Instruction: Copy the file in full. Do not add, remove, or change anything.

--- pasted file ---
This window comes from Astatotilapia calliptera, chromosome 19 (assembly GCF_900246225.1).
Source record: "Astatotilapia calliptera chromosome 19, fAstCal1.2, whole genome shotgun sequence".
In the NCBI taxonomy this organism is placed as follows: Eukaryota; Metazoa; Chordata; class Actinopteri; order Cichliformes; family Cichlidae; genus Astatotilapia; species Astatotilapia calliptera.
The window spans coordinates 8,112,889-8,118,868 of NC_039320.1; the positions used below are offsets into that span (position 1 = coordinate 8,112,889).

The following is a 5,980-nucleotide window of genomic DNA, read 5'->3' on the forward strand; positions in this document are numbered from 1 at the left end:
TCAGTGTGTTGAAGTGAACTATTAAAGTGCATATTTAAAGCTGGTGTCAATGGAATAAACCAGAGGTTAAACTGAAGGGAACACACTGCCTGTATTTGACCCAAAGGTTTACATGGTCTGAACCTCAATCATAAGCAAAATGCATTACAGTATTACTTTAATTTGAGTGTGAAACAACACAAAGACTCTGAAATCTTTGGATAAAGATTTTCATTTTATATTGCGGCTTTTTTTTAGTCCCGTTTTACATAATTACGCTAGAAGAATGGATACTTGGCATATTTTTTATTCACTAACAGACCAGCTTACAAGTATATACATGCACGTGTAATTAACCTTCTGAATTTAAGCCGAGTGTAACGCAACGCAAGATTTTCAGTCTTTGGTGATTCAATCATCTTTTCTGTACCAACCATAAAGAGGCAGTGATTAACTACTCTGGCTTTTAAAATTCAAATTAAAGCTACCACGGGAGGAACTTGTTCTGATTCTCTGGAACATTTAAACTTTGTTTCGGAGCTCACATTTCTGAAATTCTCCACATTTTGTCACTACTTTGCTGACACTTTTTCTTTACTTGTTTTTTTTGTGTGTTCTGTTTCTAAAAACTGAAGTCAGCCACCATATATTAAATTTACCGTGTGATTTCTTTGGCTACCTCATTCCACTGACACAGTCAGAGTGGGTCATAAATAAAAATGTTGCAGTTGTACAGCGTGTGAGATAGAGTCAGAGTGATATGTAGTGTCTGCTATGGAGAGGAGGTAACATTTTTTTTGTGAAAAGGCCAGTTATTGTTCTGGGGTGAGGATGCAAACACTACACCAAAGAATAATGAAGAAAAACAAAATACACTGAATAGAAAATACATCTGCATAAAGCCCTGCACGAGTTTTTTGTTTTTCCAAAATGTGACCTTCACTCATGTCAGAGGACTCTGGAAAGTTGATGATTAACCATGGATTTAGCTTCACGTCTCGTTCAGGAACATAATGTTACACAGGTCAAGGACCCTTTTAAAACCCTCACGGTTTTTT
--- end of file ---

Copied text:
This window comes from Astatotilapia calliptera, chromosome 19 (assembly GCF_900246225.1).
Source record: "Astatotilapia calliptera chromosome 19, fAstCal1.2, whole genome shotgun sequence".
In the NCBI taxonomy this organism is placed as follows: Eukaryota; Metazoa; Chordata; class Actinopteri; order Cichliformes; family Cichlidae; genus Astatotilapia; species Astatotilapia calliptera.
The window spans coordinates 8,112,889-8,118,868 of NC_039320.1; the positions used below are offsets into that span (position 1 = coordinate 8,112,889).

The following is a 5,980-nucleotide window of genomic DNA, read 5'->3' on the forward strand; positions in this document are numbered from 1 at the left end:
TCAGTGTGTTGAAGTGAACTATTAAAGTGCATATTTAAAGCTGGTGTCAATGGAATAAACCAGAGGTTAAACTGAAGGGAACACACTGCCTGTATTTGACCCAAAGGTTTACATGGTCTGAACCTCAATCATAAGCAAAATGCATTACAGTATTACTTTAATTTGAGTGTGAAACAACACAAAGACTCTGAAATCTTTGGATAAAGATTTTCATTTTATATTGCGGCTTTTTTTTAGTCCCGTTTTACATAATTACGCTAGAAGAATGGATACTTGGCATATTTTTTATTCACTAACAGACCAGCTTACAAGTATATACATGCACGTGTAATTAACCTTCTGAATTTAAGCCGAGTGTAACGCAACGCAAGATTTTCAGTCTTTGGTGATTCAATCATCTTTTCTGTACCAACCATAAAGAGGCAGTGATTAACTACTCTGGCTTTTAAAATTCAAATTAAAGCTACCACGGGAGGAACTTGTTCTGATTCTCTGGAACATTTAAACTTTGTTTCGGAGCTCACATTTCTGAAATTCTCCACATTTTGTCACTACTTTGCTGACACTTTTTCTTTACTTGTTTTTTTTGTGTGTTCTGTTTCTAAAAACTGAAGTCAGCCACCATATATTAAATTTACCGTGTGATTTCTTTGGCTACCTCATTCCACTGACACAGTCAGAGTGGGTCATAAATAAAAATGTTGCAGTTGTACAGCGTGTGAGATAGAGTCAGAGTGATATGTAGTGTCTGCTATGGAGAGGAGGTAACATTTTTTTTGTGAAAAGGCCAGTTATTGTTCTGGGGTGAGGATGCAAACACTACACCAAAGAATAATGAAGAAAAACAAAATACACTGAATAGAAAATACATCTGCATAAAGCCCTGCACGAGTTTTTTGTTTTTCCAAAATGTGACCTTCACTCATGTCAGAGGACTCTGGAAAGTTGATGATTAACCATGGATTTAGCTTCACGTCTCGTTCAGGAACATAATGTTACACAGGTCAAGGACCCTTTTAAAACCCTCACGGTTTTTT